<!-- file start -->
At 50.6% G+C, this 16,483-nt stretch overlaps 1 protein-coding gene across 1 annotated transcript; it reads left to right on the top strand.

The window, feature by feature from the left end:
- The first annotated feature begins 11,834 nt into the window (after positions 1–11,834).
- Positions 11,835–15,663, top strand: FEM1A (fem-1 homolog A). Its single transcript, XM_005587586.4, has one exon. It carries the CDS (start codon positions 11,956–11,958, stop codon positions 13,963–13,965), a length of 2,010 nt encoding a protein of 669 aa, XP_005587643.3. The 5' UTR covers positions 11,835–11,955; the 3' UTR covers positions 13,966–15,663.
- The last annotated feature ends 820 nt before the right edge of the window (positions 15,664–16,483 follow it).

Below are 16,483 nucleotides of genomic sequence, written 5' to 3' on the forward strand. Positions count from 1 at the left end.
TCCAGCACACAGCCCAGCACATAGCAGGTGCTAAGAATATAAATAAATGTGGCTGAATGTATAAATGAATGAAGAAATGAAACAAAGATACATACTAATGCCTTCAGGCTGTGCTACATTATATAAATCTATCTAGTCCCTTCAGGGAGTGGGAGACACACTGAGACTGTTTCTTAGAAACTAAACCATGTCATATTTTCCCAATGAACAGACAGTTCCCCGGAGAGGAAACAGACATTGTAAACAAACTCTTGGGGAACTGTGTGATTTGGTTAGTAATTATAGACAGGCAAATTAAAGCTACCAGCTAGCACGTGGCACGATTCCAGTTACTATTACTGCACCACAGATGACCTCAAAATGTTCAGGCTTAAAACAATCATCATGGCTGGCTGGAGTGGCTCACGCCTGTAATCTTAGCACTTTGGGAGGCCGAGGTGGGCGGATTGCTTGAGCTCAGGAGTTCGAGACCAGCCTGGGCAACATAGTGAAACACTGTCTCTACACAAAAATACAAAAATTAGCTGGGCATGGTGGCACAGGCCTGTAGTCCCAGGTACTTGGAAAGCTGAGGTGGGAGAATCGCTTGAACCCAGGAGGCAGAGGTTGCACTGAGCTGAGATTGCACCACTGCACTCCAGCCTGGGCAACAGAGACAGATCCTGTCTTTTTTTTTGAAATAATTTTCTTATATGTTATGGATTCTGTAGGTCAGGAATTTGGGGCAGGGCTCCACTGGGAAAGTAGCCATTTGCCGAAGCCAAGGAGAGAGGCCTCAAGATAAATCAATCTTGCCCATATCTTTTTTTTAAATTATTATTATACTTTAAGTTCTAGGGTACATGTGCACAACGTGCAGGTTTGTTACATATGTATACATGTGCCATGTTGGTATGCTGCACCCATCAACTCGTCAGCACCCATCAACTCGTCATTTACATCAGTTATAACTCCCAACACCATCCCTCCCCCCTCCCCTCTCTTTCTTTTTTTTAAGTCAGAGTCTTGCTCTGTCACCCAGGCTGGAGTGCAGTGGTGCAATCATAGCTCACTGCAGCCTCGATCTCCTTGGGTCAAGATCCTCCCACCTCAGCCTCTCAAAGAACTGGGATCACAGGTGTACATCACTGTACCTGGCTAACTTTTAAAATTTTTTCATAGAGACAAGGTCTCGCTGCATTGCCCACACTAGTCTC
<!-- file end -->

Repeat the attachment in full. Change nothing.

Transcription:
At 50.6% G+C, this 16,483-nt stretch overlaps 1 protein-coding gene across 1 annotated transcript; it reads left to right on the top strand.

The window, feature by feature from the left end:
- The first annotated feature begins 11,834 nt into the window (after positions 1–11,834).
- Positions 11,835–15,663, top strand: FEM1A (fem-1 homolog A). Its single transcript, XM_005587586.4, has one exon. It carries the CDS (start codon positions 11,956–11,958, stop codon positions 13,963–13,965), a length of 2,010 nt encoding a protein of 669 aa, XP_005587643.3. The 5' UTR covers positions 11,835–11,955; the 3' UTR covers positions 13,966–15,663.
- The last annotated feature ends 820 nt before the right edge of the window (positions 15,664–16,483 follow it).

Below are 16,483 nucleotides of genomic sequence, written 5' to 3' on the forward strand. Positions count from 1 at the left end.
TCCAGCACACAGCCCAGCACATAGCAGGTGCTAAGAATATAAATAAATGTGGCTGAATGTATAAATGAATGAAGAAATGAAACAAAGATACATACTAATGCCTTCAGGCTGTGCTACATTATATAAATCTATCTAGTCCCTTCAGGGAGTGGGAGACACACTGAGACTGTTTCTTAGAAACTAAACCATGTCATATTTTCCCAATGAACAGACAGTTCCCCGGAGAGGAAACAGACATTGTAAACAAACTCTTGGGGAACTGTGTGATTTGGTTAGTAATTATAGACAGGCAAATTAAAGCTACCAGCTAGCACGTGGCACGATTCCAGTTACTATTACTGCACCACAGATGACCTCAAAATGTTCAGGCTTAAAACAATCATCATGGCTGGCTGGAGTGGCTCACGCCTGTAATCTTAGCACTTTGGGAGGCCGAGGTGGGCGGATTGCTTGAGCTCAGGAGTTCGAGACCAGCCTGGGCAACATAGTGAAACACTGTCTCTACACAAAAATACAAAAATTAGCTGGGCATGGTGGCACAGGCCTGTAGTCCCAGGTACTTGGAAAGCTGAGGTGGGAGAATCGCTTGAACCCAGGAGGCAGAGGTTGCACTGAGCTGAGATTGCACCACTGCACTCCAGCCTGGGCAACAGAGACAGATCCTGTCTTTTTTTTTGAAATAATTTTCTTATATGTTATGGATTCTGTAGGTCAGGAATTTGGGGCAGGGCTCCACTGGGAAAGTAGCCATTTGCCGAAGCCAAGGAGAGAGGCCTCAAGATAAATCAATCTTGCCCATATCTTTTTTTTAAATTATTATTATACTTTAAGTTCTAGGGTACATGTGCACAACGTGCAGGTTTGTTACATATGTATACATGTGCCATGTTGGTATGCTGCACCCATCAACTCGTCAGCACCCATCAACTCGTCATTTACATCAGTTATAACTCCCAACACCATCCCTCCCCCCTCCCCTCTCTTTCTTTTTTTTAAGTCAGAGTCTTGCTCTGTCACCCAGGCTGGAGTGCAGTGGTGCAATCATAGCTCACTGCAGCCTCGATCTCCTTGGGTCAAGATCCTCCCACCTCAGCCTCTCAAAGAACTGGGATCACAGGTGTACATCACTGTACCTGGCTAACTTTTAAAATTTTTTCATAGAGACAAGGTCTCGCTGCATTGCCCACACTAGTCTC